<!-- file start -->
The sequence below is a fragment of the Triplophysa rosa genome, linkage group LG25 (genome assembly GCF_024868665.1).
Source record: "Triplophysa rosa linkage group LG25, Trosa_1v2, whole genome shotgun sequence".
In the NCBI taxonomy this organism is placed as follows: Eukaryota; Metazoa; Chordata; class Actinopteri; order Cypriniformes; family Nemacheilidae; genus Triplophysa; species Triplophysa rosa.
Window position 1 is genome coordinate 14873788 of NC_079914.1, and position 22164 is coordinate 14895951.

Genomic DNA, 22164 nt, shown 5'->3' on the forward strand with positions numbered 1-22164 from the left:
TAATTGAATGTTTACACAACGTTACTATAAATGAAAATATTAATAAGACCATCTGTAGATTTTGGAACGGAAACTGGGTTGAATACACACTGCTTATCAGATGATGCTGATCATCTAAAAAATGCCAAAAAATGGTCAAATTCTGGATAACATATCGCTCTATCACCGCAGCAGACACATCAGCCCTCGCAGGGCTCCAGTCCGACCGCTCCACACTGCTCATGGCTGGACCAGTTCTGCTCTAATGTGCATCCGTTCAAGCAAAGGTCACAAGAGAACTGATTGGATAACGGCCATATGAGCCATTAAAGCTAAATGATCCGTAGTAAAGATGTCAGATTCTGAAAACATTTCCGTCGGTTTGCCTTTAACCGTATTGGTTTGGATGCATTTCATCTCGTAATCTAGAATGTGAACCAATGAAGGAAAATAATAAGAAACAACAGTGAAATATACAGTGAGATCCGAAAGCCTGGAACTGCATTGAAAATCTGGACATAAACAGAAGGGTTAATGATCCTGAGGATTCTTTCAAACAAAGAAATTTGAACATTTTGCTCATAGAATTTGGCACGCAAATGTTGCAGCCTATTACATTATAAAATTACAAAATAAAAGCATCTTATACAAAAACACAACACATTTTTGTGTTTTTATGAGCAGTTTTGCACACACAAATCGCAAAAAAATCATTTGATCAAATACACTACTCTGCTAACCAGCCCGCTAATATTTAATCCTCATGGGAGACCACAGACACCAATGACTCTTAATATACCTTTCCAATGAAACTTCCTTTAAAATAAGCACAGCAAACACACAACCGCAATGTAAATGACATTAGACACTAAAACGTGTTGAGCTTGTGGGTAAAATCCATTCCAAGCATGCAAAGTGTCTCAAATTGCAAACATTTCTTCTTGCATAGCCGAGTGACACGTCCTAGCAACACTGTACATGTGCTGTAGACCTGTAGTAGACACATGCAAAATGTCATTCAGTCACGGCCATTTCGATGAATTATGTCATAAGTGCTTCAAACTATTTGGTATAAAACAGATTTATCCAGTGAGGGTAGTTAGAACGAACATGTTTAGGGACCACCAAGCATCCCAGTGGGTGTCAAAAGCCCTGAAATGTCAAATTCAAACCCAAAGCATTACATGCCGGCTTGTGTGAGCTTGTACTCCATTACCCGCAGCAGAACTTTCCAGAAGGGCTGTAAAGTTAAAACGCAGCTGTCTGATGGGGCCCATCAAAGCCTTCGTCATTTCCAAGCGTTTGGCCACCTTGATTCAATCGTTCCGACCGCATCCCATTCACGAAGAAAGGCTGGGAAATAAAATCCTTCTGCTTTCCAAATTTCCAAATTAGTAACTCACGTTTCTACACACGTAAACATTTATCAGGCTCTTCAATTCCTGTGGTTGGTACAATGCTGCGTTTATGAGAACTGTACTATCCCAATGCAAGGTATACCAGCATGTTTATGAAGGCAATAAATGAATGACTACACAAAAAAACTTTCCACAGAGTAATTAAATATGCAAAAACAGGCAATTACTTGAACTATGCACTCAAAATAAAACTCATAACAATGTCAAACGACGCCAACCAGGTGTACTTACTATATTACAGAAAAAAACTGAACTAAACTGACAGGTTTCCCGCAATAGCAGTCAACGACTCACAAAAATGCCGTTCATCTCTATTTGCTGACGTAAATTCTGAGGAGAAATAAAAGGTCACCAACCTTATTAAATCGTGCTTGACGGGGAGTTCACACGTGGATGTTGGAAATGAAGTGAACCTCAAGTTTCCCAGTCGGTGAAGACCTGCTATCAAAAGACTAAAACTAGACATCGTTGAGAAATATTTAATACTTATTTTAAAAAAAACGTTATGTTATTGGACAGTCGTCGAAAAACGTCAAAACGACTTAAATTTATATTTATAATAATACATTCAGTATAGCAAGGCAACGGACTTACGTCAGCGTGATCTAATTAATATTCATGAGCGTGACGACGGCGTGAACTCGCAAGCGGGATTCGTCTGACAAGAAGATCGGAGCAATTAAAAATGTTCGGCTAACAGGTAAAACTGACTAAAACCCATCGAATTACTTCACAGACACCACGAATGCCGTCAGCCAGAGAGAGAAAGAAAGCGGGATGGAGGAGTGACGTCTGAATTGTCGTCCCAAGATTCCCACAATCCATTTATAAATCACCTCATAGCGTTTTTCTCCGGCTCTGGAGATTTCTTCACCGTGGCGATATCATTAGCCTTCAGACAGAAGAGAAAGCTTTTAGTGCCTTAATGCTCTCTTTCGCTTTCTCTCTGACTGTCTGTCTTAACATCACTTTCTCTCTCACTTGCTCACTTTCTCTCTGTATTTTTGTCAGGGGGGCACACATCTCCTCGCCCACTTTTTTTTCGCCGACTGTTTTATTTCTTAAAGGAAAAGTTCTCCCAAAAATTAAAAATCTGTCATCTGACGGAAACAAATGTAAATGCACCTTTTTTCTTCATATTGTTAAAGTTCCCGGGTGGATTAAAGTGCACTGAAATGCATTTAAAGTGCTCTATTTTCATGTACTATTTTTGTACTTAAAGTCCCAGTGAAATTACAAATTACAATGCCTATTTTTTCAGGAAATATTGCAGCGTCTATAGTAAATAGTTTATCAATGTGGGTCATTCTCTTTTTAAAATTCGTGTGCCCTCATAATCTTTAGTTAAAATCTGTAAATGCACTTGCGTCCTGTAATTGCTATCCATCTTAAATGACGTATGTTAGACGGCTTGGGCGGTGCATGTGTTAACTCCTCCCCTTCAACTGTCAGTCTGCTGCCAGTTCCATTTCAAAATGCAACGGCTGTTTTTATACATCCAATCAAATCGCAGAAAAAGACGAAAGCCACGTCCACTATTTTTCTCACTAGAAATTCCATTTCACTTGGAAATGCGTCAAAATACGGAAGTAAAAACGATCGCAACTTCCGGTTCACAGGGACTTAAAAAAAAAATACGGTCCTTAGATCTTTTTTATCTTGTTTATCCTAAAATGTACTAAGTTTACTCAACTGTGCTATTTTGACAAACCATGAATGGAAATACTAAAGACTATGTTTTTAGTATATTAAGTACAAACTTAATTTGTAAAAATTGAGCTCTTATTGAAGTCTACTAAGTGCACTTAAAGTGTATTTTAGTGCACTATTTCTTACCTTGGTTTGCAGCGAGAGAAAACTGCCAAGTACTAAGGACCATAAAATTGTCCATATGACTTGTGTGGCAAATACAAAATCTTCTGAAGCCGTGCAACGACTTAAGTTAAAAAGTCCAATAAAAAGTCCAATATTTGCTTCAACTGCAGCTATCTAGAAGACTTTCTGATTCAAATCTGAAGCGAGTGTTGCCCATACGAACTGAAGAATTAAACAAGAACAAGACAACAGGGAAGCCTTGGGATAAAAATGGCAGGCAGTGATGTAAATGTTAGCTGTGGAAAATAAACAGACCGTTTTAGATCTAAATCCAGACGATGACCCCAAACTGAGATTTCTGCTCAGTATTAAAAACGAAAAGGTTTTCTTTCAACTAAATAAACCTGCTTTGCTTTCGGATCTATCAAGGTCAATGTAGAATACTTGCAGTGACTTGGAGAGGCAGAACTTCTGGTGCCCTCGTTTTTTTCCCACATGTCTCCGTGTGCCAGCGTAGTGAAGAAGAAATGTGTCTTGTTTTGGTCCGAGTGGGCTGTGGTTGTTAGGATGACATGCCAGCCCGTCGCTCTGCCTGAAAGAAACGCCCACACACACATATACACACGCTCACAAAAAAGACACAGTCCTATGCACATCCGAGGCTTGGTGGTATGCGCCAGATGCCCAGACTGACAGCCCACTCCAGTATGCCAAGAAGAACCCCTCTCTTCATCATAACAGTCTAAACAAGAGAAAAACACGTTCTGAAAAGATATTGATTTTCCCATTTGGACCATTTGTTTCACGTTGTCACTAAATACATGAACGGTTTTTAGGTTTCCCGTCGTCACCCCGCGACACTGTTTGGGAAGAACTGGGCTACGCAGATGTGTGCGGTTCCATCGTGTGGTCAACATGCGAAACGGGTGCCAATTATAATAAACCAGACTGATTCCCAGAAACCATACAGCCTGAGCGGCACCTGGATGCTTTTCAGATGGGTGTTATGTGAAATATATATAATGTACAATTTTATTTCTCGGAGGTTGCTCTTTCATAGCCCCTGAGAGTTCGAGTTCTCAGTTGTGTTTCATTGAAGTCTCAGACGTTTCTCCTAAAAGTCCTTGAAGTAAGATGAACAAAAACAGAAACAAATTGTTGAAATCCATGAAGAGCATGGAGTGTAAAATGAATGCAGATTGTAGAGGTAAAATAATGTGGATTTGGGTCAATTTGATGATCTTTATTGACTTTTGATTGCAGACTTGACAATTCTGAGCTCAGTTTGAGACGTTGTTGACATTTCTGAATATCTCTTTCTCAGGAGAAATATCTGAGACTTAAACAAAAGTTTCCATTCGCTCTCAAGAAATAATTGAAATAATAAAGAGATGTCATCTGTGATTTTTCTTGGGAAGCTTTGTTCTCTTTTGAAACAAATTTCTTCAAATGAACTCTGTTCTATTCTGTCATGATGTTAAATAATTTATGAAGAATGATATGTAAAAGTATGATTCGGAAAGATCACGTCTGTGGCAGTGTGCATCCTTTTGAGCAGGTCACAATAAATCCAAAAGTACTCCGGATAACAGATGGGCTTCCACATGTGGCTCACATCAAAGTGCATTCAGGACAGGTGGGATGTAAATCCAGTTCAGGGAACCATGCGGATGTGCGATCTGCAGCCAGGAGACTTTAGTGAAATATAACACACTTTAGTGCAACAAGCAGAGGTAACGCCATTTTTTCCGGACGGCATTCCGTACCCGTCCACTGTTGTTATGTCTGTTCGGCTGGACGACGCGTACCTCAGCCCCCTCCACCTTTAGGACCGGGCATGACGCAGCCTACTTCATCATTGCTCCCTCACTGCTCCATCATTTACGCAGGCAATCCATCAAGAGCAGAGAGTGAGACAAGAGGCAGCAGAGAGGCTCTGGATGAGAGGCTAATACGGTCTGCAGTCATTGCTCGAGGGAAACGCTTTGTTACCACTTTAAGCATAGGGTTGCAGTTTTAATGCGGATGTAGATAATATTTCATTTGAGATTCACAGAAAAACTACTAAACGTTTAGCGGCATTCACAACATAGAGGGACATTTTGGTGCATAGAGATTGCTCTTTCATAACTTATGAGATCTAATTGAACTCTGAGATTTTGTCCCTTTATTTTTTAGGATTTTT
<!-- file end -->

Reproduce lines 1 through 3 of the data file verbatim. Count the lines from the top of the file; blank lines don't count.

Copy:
The sequence below is a fragment of the Triplophysa rosa genome, linkage group LG25 (genome assembly GCF_024868665.1).
Source record: "Triplophysa rosa linkage group LG25, Trosa_1v2, whole genome shotgun sequence".
In the NCBI taxonomy this organism is placed as follows: Eukaryota; Metazoa; Chordata; class Actinopteri; order Cypriniformes; family Nemacheilidae; genus Triplophysa; species Triplophysa rosa.